The Requirement of Good Faith in Labor Court Claims

The Requirement of Good Faith in Labor Court Claims

August 16, 2017

As an office that represents employers in labor disputes we often encounter claims, the background of which is the employee's belief that Labor Courts tend to favor employees and do not order payment of expenses in case of a rejection of a claim. Thus, Labor Courts are constantly facing frivolous claims, whether by employees or by jobseekers, and employers are sometimes willing to compromise due to the fact that their legal costs in defending such claims may be greater than the amount of the claim. Two holdings given at the end of July, 2017, may signal a new and blessed spirit of the Tel Aviv Labor Court, which is maybe commencing to order frivolous claimant to pay expenses (even if of a low amount).

At the center of the first of the two holdings, a lawyer noticed an ad of a bakery seeking graveyard shift employees. The lawyer was told that the work was not suitable for women and she therefore filed a claim for sex discrimination. The Labor Court not only rejected the claim, but held that the lawyer did not prove that she had qualifications or experience in the field of work and, in fact, the real motivation of the claimant was a bad faith attempt to establish a cause of action and receive compensation without a real intention to be hired. Considering the plaintiff's lack of good faith and exploitation of the law, the Labor Court ordered her to pay expenses of ILS 10,000.

A second holding given by another judge the following day dealt with a woman who's employment was terminated while pregnant without her employer being aware of such fact. The day thereafter, the employer withdraw its decision but sought to transfer the employee to another position at the same salary. The employee refused to return to work and filed a claim against her employer. The Labor Court held that an employer has the managerial prerogative to manage its business as it sees fit, while taking into consideration the rights of the employees. Because the dismissal of the employee was made prior to her pregnancy being known, and because at the end of the day the employee was not dismissed, the cause of claim of the employee is irrelevant. The Labor Court criticized the employee who thought she could be illegally enriched by exploiting the law. The claim was rejected with a charge of expenses of ILS 7,500.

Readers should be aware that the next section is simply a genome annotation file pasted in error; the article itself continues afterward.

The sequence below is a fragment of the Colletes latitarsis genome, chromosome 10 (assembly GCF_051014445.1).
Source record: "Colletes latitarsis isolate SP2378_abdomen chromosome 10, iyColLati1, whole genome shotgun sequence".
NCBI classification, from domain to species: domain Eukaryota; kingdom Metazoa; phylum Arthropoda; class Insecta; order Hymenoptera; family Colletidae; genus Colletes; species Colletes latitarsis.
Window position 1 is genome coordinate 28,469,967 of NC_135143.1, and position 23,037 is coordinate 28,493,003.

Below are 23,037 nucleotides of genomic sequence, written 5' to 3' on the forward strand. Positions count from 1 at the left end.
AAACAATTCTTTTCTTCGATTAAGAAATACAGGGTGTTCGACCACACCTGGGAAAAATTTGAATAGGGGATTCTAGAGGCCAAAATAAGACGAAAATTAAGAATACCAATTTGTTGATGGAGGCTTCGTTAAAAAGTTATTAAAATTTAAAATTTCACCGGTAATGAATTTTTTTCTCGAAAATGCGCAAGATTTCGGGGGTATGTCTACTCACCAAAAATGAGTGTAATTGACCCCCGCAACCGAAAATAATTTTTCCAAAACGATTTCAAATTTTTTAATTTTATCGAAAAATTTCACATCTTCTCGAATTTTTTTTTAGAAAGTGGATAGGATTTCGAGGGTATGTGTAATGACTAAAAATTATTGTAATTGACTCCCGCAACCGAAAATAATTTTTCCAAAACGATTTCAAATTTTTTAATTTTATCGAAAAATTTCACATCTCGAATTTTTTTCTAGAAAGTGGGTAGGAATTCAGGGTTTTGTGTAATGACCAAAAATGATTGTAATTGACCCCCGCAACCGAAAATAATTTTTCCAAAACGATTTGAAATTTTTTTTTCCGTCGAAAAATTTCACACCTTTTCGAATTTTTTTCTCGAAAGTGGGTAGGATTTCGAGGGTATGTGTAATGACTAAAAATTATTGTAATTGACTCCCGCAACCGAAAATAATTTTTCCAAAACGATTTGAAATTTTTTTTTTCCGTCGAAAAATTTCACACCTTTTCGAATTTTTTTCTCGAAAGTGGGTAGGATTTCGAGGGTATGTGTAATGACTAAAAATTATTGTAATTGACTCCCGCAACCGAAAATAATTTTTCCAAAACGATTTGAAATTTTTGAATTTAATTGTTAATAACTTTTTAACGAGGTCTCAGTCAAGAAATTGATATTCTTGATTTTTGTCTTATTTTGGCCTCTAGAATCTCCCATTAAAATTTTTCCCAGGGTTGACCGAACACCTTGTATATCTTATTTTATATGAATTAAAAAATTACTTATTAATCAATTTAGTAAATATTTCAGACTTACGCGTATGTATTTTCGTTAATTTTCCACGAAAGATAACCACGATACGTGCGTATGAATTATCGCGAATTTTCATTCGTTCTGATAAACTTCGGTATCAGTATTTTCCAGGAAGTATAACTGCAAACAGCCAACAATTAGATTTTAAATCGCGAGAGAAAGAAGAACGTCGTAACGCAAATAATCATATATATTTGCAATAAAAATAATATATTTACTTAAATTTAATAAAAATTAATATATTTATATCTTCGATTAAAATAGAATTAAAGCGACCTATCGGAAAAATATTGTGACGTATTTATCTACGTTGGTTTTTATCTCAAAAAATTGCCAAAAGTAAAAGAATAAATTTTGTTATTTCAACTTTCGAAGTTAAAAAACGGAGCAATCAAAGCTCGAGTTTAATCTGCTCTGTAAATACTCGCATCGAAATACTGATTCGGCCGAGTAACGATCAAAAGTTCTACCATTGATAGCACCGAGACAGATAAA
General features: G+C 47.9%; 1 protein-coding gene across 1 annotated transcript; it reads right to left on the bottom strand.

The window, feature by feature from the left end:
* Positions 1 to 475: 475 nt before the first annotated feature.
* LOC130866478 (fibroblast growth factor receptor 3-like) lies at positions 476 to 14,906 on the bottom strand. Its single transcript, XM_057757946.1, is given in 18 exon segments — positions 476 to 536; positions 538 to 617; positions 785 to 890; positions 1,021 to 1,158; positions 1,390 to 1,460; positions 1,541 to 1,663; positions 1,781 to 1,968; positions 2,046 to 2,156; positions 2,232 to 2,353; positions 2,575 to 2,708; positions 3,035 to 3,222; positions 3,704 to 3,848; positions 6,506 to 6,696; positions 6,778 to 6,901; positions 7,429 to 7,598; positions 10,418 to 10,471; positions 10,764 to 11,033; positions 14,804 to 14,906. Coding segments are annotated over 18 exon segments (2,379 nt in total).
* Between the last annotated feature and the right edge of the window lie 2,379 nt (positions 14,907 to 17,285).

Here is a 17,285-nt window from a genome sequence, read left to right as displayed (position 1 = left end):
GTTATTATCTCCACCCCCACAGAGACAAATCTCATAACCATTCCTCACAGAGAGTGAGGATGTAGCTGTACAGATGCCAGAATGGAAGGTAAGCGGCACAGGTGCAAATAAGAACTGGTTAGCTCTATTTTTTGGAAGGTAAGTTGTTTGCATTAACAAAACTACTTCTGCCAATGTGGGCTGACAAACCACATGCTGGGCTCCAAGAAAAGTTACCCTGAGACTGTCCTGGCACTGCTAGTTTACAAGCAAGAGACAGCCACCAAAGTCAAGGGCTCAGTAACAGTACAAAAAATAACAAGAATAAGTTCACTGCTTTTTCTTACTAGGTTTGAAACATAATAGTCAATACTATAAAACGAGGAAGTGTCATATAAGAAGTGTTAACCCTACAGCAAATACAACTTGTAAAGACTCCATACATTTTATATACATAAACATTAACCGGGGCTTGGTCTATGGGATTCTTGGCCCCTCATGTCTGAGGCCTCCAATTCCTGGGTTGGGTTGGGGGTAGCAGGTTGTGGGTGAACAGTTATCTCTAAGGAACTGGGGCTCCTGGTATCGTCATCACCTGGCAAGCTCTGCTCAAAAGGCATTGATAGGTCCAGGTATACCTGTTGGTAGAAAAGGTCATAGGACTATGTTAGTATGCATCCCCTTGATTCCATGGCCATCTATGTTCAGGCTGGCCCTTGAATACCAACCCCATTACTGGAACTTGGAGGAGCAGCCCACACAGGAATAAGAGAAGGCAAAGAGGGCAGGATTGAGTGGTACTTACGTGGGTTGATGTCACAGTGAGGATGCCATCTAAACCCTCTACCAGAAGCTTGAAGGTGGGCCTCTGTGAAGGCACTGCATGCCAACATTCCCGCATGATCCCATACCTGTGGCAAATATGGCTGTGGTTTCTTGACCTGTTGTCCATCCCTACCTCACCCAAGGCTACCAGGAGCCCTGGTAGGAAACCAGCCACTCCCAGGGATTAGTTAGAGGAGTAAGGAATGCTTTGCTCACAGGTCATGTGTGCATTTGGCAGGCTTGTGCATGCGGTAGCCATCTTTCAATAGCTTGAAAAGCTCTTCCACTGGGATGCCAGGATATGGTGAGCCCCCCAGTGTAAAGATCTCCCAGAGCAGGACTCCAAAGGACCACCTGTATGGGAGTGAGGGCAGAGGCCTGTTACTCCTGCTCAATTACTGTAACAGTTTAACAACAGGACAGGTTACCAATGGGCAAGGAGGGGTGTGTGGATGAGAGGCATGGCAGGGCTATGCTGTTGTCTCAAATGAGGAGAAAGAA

It is plausible that this is a mere coincidence or a few verdicts within an ocean of holdings lenient with employees who abuse the ostensible tendency of Labor Courts to assist employees. However, it is also plausible that this is a blessed trend that will deter employees from filing baseless claims while exploiting the various protective laws to become unjustly enriched by such. There is no doubt that the protection of employees' rights must be ensured, but these rights must be balanced with the rights of employers against the abuse of protective laws.